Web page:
“By any measure, religious freedom abroad has been under serious and sustained assault since the release of our commission’s last Annual Report in 2015,” says the U.S. Commission on International Religious Freedom (USCIRF). “From the plight of new and longstanding prisoners of conscience, to the dramatic rise in the numbers of refugees and internally displaced persons, to the continued acts of bigotry against Jews and Muslims in Europe, and to the other abuses detailed in this report, there was no shortage of attendant suffering worldwide.”
In the USIRF’s 2016 report, which the State Department released earlier on Monday, the commission notes that the incarceration of prisoners of conscience “remains astonishingly widespread, occurring in country after country, and underscores the impact of the laws and policies that led to their imprisonment.”
Here are five facts from the report about the persecution of Christians:
1. In China, Christian communities have “borne a significant brunt of the oppression, with numerous churches bulldozed and crosses torn down. Pastor Bao Guohua and his wife, Xing Wenxiang, were sentenced in Zhejiang Province in February 2016 to 14 and 12 years in prison, respectively, for leading a Christian congregation that was opposing a government campaign to remove crosses atop churches.
2. In Sudan, the government stiffened penalties for both apostasy and blasphemy. The regime prosecutes Christian pastors on trumped-up charges and marginalizes the country’s minority Christian community. It imposes a restrictive interpretation of Shari’ah law and applies corresponding hudood punishments (such as whipping, amputation, and stoning to death) on Muslims and non-Muslims alike.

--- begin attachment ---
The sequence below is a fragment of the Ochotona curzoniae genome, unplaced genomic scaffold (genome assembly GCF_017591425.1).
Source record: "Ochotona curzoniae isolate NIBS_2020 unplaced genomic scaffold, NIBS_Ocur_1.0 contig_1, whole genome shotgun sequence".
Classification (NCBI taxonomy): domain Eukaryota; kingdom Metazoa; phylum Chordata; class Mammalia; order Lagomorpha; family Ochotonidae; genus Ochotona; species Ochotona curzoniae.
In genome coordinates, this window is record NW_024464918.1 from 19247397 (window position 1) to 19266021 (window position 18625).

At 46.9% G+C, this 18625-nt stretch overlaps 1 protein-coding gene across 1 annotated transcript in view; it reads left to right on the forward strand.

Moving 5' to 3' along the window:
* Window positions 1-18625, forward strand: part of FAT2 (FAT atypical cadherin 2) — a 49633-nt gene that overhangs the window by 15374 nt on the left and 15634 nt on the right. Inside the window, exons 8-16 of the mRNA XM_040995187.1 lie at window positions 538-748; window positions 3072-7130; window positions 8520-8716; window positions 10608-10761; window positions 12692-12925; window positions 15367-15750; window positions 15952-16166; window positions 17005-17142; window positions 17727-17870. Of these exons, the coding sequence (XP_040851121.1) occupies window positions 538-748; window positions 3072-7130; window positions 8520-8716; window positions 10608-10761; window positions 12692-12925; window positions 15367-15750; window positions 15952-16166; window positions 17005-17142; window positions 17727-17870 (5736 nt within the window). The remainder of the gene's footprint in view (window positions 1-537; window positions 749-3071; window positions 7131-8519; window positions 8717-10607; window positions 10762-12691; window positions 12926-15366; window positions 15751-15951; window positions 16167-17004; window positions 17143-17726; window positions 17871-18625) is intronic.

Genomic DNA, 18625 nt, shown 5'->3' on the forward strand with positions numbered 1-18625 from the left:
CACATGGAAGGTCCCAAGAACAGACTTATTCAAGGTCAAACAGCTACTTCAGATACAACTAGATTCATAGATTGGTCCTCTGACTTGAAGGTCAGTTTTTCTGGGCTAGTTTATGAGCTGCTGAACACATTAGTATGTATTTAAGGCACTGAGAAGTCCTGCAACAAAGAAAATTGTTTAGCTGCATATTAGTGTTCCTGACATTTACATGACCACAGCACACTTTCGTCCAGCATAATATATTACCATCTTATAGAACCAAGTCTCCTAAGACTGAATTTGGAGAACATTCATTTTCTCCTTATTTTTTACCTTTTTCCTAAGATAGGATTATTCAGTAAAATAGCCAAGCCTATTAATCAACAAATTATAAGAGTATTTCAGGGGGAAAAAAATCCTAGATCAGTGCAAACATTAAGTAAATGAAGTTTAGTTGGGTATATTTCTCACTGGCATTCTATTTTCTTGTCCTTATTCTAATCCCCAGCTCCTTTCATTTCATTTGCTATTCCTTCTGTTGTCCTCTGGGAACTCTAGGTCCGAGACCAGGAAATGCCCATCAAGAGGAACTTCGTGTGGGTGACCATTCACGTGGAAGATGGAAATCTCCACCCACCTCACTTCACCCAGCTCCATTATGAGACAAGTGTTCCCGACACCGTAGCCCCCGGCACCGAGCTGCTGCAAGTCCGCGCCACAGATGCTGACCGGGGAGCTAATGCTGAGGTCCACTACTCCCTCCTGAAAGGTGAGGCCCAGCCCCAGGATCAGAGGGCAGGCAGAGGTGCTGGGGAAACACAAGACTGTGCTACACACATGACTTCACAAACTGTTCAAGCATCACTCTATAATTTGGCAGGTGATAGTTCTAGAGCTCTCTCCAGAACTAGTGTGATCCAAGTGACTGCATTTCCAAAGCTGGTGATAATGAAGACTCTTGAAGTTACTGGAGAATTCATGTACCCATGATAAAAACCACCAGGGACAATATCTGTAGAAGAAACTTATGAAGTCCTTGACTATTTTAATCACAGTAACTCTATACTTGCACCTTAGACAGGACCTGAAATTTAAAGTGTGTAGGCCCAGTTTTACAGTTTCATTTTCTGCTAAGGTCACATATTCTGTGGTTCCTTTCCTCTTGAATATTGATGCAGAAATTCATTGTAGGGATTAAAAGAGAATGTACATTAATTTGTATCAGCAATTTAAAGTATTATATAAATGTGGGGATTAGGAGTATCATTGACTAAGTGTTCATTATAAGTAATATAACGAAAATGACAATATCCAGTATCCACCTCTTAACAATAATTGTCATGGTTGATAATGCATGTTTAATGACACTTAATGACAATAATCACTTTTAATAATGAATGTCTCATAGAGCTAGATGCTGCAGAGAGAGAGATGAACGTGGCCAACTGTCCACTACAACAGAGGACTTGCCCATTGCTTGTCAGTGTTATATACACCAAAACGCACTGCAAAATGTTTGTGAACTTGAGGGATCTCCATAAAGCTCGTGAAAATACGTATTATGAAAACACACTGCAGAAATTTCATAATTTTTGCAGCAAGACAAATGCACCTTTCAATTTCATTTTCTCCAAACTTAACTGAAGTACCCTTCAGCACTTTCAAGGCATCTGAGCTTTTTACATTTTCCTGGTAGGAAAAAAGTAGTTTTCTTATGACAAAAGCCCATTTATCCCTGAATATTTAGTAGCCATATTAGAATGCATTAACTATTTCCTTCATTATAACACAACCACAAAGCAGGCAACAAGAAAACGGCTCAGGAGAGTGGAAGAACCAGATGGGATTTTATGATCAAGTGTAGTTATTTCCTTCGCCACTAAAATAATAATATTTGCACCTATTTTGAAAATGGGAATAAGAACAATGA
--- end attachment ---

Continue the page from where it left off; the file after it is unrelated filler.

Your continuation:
3. Boko Haram continues to attack with impunity both Christians and many Muslims. From bombings at churches and mosques to mass kidnappings of children from schools, Boko Haram has cut a wide path of terror across vast swaths of Nigeria and in neighboring countries, leaving thousands killed and millions displaced
4. The situation is “particularly grave” for Evangelical and Pentecostal Christians in Eritrea. The government requires all physically- and mentally-capable people between the ages of 18 and 70 to perform a full-time, indefinite, and poorly-paid national service obligation, which includes military, development, or civil service components. There are no exemptions for conscientious objections and individuals completing their national service obligation in the military are prohibited from practicing their religion. Failure to participate in the national service results in being detained, sentenced to hard labor, abused, and having one’s legal documents confiscated.
5. The report notes numerous incidents over the past year of Iranian authorities raiding church services, threatening church members, and arresting and imprisoning worshipers and church leaders, particularly converts to Evangelical forms of Christianity. Since 2010, authorities “arbitrarily arrested and detained more than 550 Christians throughout the country.” As of February 2016, approximately 90 Christians were either in prison, detained, or awaiting trial because of their religious beliefs and activities.